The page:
ROAD TEST: The Mercedes-Benz you can have for less than $50k
COMPACT dimensions packed with the technology and refinement of a proper luxury car - that's the Mercedes-Benz A-Class promise.
Now available in sedan form, the A-Class comes closer to delivering that than before.
Priced from $44,900 in entry-level A180 form or $49,400 as the mid-range A200 tested here, the sedan comes at a $2000-plus premium to the five-door.
But Benz reckons people won't compare the pair, with Australian boss Horst von Sanden adamant many drivers "would never go into a hatch".
"If they can have a sedan they prefer that - it's a personal taste thing," he says.
The sedan has a slightly different character to the hatch, bringing comfort-oriented seats as opposed to the high-rise sports chairs of the five-door. It's more aerodynamic and brings a bigger boot but is expected to prove less popular than the liftback. That might be because up to 70 per cent of A-Class buyers are new to the brand, often young folk getting into their first premium car.
They might be surprised to find equipment found as standard in economy cars can cost extra. Active cruise control standard in the new Corolla costs $1790, a head-up display found in every Mazda3 is part of a $2490 package, and metallic paint free on a Subaru Impreza is $1190. Those cars all come with five-year warranties, while Mercedes persists with a three-year guarantee.
Servicing is also expensive - three years of maintenance will set you back $2550, or about $2000 more than a hybrid Toyota.
So what do you get beyond brand cache?
The cabin has twin 10.25-inch displays which set impressive new standards for small-car infotainment. They're loaded up with a good degree of connectivity including smartphone-like voice recognition. You can warm up the climate control by saying "Hey Mercedes, increase the cabin temperature by two degrees", or a range of alternative phrases such as "I'm cold".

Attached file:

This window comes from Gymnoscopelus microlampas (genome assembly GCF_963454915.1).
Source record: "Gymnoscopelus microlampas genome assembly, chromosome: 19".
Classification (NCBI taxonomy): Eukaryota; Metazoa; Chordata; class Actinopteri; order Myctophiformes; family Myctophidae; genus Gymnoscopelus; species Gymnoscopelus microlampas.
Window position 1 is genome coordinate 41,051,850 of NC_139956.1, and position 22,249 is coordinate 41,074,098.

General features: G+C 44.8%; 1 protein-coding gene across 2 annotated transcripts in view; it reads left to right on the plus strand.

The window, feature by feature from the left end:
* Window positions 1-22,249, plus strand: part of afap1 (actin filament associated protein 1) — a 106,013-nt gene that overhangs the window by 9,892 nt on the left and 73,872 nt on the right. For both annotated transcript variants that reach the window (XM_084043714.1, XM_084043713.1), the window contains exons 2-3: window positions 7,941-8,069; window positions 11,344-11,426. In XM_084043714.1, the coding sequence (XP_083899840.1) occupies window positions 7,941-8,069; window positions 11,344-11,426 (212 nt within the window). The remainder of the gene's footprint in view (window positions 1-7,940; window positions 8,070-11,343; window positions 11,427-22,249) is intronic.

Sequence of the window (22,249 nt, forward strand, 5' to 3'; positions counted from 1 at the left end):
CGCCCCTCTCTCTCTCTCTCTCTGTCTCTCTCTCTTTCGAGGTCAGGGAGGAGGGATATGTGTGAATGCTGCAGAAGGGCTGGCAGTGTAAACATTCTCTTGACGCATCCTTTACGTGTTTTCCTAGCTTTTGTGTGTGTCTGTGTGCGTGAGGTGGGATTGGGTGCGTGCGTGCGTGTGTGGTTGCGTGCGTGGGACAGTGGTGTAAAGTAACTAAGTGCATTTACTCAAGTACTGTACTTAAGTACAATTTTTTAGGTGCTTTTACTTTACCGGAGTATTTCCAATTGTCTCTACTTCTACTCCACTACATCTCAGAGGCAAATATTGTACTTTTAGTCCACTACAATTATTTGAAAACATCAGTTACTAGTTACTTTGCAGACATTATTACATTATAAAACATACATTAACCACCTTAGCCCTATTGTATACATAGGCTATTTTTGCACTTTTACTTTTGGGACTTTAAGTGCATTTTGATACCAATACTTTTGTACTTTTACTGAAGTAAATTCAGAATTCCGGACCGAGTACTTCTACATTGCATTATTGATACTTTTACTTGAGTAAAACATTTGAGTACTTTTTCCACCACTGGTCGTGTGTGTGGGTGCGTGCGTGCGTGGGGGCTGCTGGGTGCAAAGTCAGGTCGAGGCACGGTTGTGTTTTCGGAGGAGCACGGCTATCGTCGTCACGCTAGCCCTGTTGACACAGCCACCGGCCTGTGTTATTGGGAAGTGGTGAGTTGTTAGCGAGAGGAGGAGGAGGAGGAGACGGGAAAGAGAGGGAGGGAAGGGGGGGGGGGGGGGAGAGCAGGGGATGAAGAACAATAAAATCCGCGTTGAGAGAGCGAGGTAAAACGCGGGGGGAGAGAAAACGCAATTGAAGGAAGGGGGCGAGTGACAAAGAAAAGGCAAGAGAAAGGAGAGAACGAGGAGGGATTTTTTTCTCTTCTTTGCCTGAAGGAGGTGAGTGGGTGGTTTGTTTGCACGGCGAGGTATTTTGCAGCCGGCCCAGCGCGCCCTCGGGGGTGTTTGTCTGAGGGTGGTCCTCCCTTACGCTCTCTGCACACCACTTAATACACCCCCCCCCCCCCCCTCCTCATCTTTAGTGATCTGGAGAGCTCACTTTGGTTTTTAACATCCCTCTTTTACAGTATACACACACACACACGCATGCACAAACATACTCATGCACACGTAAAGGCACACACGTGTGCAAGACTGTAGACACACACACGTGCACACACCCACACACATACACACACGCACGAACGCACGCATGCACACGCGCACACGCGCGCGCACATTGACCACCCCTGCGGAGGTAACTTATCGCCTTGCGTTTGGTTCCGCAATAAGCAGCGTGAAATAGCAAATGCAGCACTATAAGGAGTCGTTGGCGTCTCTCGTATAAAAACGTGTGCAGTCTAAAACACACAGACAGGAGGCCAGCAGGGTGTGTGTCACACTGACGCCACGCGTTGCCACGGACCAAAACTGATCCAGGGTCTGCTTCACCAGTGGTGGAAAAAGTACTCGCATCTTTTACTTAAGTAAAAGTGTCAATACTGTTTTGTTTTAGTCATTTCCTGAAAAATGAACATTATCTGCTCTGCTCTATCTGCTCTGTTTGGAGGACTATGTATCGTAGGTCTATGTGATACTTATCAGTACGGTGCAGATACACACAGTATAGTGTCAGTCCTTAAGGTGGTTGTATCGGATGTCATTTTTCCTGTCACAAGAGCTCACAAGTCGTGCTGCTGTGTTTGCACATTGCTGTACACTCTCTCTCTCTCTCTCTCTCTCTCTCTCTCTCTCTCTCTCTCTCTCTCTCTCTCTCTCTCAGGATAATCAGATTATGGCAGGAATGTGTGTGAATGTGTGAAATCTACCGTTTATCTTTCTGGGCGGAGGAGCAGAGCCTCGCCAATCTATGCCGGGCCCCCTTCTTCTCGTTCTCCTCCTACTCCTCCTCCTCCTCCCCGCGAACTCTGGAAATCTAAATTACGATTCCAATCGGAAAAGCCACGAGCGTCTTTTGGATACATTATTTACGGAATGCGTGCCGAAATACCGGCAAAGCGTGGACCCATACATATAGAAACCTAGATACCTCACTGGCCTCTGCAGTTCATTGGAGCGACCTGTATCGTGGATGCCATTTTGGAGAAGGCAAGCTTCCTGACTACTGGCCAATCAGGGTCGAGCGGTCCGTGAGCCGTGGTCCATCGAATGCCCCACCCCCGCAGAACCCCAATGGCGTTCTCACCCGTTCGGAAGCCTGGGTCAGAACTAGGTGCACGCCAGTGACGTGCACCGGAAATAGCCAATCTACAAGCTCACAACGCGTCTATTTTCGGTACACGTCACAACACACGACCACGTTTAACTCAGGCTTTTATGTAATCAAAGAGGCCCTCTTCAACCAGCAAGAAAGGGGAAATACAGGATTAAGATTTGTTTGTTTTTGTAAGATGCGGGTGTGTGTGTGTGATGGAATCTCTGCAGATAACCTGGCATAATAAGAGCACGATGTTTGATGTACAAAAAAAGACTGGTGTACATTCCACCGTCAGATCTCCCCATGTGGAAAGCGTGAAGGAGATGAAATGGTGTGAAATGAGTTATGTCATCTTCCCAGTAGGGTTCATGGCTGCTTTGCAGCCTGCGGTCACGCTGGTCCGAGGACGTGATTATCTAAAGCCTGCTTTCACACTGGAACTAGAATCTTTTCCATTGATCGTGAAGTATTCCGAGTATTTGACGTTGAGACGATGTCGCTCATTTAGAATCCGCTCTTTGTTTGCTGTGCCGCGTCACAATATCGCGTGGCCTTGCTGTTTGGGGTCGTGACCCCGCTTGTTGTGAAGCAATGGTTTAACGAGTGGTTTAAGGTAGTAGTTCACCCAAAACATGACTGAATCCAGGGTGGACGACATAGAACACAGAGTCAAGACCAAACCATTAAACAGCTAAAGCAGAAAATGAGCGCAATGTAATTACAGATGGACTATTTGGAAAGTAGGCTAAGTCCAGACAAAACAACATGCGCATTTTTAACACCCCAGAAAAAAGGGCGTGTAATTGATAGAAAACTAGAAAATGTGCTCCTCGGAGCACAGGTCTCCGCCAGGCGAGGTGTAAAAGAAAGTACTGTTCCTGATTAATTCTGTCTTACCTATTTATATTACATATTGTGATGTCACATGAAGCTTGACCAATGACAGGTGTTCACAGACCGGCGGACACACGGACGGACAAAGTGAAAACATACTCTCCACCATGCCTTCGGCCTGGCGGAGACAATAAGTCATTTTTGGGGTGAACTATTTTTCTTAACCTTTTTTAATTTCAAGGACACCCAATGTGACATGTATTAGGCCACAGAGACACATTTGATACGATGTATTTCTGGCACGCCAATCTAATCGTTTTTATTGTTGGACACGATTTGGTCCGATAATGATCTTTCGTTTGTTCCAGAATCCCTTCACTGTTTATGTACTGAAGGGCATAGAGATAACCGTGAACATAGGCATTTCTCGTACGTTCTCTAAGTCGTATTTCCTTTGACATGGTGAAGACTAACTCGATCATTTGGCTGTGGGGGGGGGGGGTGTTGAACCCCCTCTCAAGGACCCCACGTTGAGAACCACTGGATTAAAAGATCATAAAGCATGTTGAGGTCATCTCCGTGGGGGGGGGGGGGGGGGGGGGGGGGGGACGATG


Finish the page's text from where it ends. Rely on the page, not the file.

But it can be hit-and-miss.
Ambient lighting, turbine-style air vents and metallic finishes that wouldn't look out of place with a six-figure price tag contribute to the most clamorous interior of any compact car on sale.
Faux leather accommodation for five is reasonable up front but squeezy in the back, where there is less headroom than the hatch. Personal tech is accounted for by a wireless charging pad and new USB-C outlets which require an adaptor for conventional plugs.
Powered by a 1.3-litre four-cylinder turbo engine with 120kW and 250Nm, the A200 drives the front wheels through a seven-speed dual-clutch automatic transmission. It's not the most convincing gearbox of its kind, occasionally hesitating when choosing a gear, or feeling a little grabby at low speeds. The engine is reasonably sweet and certainly brisk enough for most buyers, but petrolheads will want to hold out for a more powerful A250 or AMG-fettled A35.
While the interior looks and feels glamorous, the driving experience doesn't reflect that of a big-dollar Benz. Noisy on coarse surfaces, with excessive road and tyre roar, the A-Class' ride is nothing like as settled as the benchmark C-Class, and it doesn't respond as well when tossed into a bend.
Light steering and well-weighted brakes make for easy progress around town, though falls short of best-in-class small cars for poise and engagement.
We'll also direct criticism at its driver aids.
Bringing less tech than similar-sized cars which undercut it by $20,000, the A-Class is also afflicted by startling interventions from a lane-keeping assistance system which grabs the brakes if you get too close to painted lines - as many people do when straightening out bends on a country road.
Beautifully presented and loaded with tech - if you're prepared to dip into the options list - the A-Class pushes into new territory for a baby Benz. But it lacks the driving polish of traditional Merc sedans and impressive mainstream cars.
The previous-gen A-Class was only available as a hatch, joined by the CLA-Class "four-door coupe" as a stylish sedan-like cousin. The addition of this A-Class sedan gives the next-gen CLA room to move upmarket, chasing a style-conscious crowd willing to spend more money to get sharper looks, a better driving experience and more technology. Expect the CLA to be priced at about $60,000 when it arrives locally in October.
Mercedes-Benz A200 sedan vitals
Price: $49,400 plus on-roads
Warranty/servicing: 3 years, $2550 for 3 years
Safety: 1.3-litre 4cyl turbo, 120kW/250Nm, 5 stars, 9 airbags, AEB, blind spot monitoring
Spare: Inflation kit
Boot: 420 litres